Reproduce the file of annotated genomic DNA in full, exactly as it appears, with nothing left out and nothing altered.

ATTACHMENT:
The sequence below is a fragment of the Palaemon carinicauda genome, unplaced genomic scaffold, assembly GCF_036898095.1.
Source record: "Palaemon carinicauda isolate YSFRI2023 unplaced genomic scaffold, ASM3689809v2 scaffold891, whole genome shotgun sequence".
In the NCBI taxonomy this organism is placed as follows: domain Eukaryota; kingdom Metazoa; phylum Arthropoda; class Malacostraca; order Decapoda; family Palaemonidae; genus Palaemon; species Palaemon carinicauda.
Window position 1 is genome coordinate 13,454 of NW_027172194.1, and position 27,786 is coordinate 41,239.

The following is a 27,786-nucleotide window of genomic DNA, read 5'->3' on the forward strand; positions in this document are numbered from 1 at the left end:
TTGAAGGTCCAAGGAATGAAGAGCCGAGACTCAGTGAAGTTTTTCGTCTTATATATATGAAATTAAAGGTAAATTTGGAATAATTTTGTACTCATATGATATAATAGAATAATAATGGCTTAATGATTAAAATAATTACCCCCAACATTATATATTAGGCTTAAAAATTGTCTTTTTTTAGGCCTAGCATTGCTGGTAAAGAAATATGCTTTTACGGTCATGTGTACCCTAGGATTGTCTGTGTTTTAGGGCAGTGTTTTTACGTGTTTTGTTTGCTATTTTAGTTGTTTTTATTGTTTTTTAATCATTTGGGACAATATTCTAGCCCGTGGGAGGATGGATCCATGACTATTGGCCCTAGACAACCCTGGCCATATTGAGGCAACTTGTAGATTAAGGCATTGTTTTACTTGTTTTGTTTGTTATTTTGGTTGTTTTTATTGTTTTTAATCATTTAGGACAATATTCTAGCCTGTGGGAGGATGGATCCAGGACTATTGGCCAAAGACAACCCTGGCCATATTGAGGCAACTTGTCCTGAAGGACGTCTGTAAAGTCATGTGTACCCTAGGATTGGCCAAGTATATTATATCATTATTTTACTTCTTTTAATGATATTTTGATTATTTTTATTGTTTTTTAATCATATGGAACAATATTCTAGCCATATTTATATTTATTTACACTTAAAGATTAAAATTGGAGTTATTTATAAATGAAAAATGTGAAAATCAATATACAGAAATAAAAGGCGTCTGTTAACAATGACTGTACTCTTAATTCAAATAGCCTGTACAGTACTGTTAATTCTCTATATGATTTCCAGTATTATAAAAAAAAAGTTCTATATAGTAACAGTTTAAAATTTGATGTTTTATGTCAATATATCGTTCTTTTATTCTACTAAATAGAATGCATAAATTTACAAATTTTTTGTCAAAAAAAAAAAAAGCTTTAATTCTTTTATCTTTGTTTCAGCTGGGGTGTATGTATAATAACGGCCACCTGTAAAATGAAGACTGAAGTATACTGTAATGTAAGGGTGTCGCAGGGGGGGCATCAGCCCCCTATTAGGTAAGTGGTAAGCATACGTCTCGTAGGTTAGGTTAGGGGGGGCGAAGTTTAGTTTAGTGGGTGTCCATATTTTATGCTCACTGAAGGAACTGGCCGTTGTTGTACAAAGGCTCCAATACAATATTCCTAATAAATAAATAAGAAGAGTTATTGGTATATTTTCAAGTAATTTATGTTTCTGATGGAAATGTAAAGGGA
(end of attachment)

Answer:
The sequence below is a fragment of the Palaemon carinicauda genome, unplaced genomic scaffold, assembly GCF_036898095.1.
Source record: "Palaemon carinicauda isolate YSFRI2023 unplaced genomic scaffold, ASM3689809v2 scaffold891, whole genome shotgun sequence".
In the NCBI taxonomy this organism is placed as follows: domain Eukaryota; kingdom Metazoa; phylum Arthropoda; class Malacostraca; order Decapoda; family Palaemonidae; genus Palaemon; species Palaemon carinicauda.
Window position 1 is genome coordinate 13,454 of NW_027172194.1, and position 27,786 is coordinate 41,239.

The following is a 27,786-nucleotide window of genomic DNA, read 5'->3' on the forward strand; positions in this document are numbered from 1 at the left end:
TTGAAGGTCCAAGGAATGAAGAGCCGAGACTCAGTGAAGTTTTTCGTCTTATATATATGAAATTAAAGGTAAATTTGGAATAATTTTGTACTCATATGATATAATAGAATAATAATGGCTTAATGATTAAAATAATTACCCCCAACATTATATATTAGGCTTAAAAATTGTCTTTTTTTAGGCCTAGCATTGCTGGTAAAGAAATATGCTTTTACGGTCATGTGTACCCTAGGATTGTCTGTGTTTTAGGGCAGTGTTTTTACGTGTTTTGTTTGCTATTTTAGTTGTTTTTATTGTTTTTTAATCATTTGGGACAATATTCTAGCCCGTGGGAGGATGGATCCATGACTATTGGCCCTAGACAACCCTGGCCATATTGAGGCAACTTGTAGATTAAGGCATTGTTTTACTTGTTTTGTTTGTTATTTTGGTTGTTTTTATTGTTTTTAATCATTTAGGACAATATTCTAGCCTGTGGGAGGATGGATCCAGGACTATTGGCCAAAGACAACCCTGGCCATATTGAGGCAACTTGTCCTGAAGGACGTCTGTAAAGTCATGTGTACCCTAGGATTGGCCAAGTATATTATATCATTATTTTACTTCTTTTAATGATATTTTGATTATTTTTATTGTTTTTTAATCATATGGAACAATATTCTAGCCATATTTATATTTATTTACACTTAAAGATTAAAATTGGAGTTATTTATAAATGAAAAATGTGAAAATCAATATACAGAAATAAAAGGCGTCTGTTAACAATGACTGTACTCTTAATTCAAATAGCCTGTACAGTACTGTTAATTCTCTATATGATTTCCAGTATTATAAAAAAAAAGTTCTATATAGTAACAGTTTAAAATTTGATGTTTTATGTCAATATATCGTTCTTTTATTCTACTAAATAGAATGCATAAATTTACAAATTTTTTGTCAAAAAAAAAAAAAGCTTTAATTCTTTTATCTTTGTTTCAGCTGGGGTGTATGTATAATAACGGCCACCTGTAAAATGAAGACTGAAGTATACTGTAATGTAAGGGTGTCGCAGGGGGGGCATCAGCCCCCTATTAGGTAAGTGGTAAGCATACGTCTCGTAGGTTAGGTTAGGGGGGGCGAAGTTTAGTTTAGTGGGTGTCCATATTTTATGCTCACTGAAGGAACTGGCCGTTGTTGTACAAAGGCTCCAATACAATATTCCTAATAAATAAATAAGAAGAGTTATTGGTATATTTTCAAGTAATTTATGTTTCTGATGGAAATGTAAAGGGA